GALLERY: Tomic rises to the challenge 

ONE set down. Court surface hotter than a well-oiled wok. A tall, troublesome, big-serving opponent firing bullets from the fourth floor.

For those yet to cast their vote in the national referendum on Bernie Tomic, this was a good time to tune in. A moment that would either entrench preconceptions, or change a few minds.

Would Tomic unfurl the infamous white flag he flew against Andy Roddick at Flushing Meadows? Or would we see the more mature, more tenacious competitor who had won the Sydney International?

The answer? Vote 1. New Improved Bernie.

They might not yet be building a case at the Melbourne Museum in which to exhibit Tomic's heart beside Phar Lap's. But this was a performance of, well, decent perseverance. A routine day at the office for Lleyton Hewitt. And no match for compatriot James Duckworth's inevitably futile four-hour and 52-minute ordeal on court three. Still, a welcome counterpoint to Samantha Stosur's mental meltdown on Wednesday.

There was an asterisk. How had Bernie gotten himself into such a pickle against one of the least celebrated Brands on the ATP Tour, the 120th-ranked German qualifier Daniel Brands?

The sweltering conditions provide no alibi. Tomic hails from Queensland, where, you assume, he occasionally flips the sun roof on his sports car.

Put it down to Tomic's feet, which belonged to one of the statues in the stadium forecourt, not on centre court.

But if Tomic seemed a touch lethargic, this would always be a dangerous assignment. The one after the reassuring first-round victory, and before the blockbuster with Roger Federer.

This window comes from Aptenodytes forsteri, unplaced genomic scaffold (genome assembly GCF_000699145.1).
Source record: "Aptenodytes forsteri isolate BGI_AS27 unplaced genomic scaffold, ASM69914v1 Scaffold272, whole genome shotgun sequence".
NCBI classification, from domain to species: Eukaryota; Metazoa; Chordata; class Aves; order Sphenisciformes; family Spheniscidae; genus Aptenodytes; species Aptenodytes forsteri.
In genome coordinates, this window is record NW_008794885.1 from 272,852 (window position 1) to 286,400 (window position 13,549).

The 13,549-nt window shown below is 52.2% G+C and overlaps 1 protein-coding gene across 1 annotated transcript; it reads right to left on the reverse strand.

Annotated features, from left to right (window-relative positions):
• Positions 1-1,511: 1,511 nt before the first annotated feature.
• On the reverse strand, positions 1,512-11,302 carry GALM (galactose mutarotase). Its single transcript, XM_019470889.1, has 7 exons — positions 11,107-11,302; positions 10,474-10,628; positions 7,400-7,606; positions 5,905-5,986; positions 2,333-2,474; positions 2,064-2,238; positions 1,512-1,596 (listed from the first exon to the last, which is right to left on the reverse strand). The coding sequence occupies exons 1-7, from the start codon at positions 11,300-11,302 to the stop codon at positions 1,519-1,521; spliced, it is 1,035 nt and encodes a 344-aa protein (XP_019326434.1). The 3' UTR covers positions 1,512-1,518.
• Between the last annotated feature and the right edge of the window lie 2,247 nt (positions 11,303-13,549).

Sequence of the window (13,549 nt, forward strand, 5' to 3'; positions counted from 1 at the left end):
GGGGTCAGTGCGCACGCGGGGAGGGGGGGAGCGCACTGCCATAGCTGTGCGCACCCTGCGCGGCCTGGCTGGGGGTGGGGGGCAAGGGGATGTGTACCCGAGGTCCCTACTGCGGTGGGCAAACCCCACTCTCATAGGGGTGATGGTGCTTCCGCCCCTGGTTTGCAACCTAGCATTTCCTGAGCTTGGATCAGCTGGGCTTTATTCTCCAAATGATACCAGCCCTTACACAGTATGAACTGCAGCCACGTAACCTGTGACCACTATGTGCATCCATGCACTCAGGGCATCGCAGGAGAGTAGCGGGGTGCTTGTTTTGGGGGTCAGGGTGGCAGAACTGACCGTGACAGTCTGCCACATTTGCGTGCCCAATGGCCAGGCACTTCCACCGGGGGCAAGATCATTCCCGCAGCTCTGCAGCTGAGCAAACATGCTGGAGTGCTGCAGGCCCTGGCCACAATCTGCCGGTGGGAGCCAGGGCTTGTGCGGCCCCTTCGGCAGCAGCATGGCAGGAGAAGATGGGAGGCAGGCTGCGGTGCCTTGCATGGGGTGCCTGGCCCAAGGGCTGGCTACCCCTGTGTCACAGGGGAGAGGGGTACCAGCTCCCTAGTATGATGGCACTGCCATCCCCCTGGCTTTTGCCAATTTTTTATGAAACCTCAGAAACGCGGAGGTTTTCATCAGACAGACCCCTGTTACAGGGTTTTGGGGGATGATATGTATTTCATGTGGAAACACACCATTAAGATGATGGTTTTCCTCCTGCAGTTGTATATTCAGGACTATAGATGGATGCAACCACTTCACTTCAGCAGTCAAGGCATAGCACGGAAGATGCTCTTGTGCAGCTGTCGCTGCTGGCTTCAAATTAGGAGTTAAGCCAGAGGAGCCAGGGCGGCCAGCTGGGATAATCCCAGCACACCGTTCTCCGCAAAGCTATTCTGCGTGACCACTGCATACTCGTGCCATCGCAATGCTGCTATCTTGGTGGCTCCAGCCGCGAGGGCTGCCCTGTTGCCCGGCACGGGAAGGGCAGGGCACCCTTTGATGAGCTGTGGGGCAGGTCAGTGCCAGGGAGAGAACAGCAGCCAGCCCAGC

And, to his credit, Tomic did just enough at the right times. So it is unleashed. The overbearing hype that will engulf the participants in tomorrow night's match. Something, you suspect, Tomic will embrace.

Tomic spared the blushes of the Tennis Australia officials who have suspended him from Davis Cup play. Without him, they would have overseen the worst Australian effort here in the open era.

Besides Tomic, perhaps only Duckworth earned his keep. First because of his name, and then because of his heroic endurance, Duckworth at least gained cult-figure status in his match against Slovakian Blaz Kavcic.

Taking desperate comedic liberties with Duckworth's surname, one spectator blew a duck caller. Soon the chant of "Quack, quack, quack, quack, quack" had risen between games, and there was a chorus of Rubber Duckie as the match entered its fifth enervating hour.

Davis Cup captain Pat Rafter sat courtside to judge whether Duckworth might make - please take pity on me - a quack recruit. And, as he hauled Kavcic to 8-8 in a tortuous fifth set, Duckworth did not look - I am really terribly sorry about this - out of water.

Sadly, however, Duckworth would join the ranks of the brave losers, beaten 10-8 in the fifth.

Tomic was the only Australian to fight on. The nature of his struggle should ensure he has a few more fans in his corner tomorrow night.

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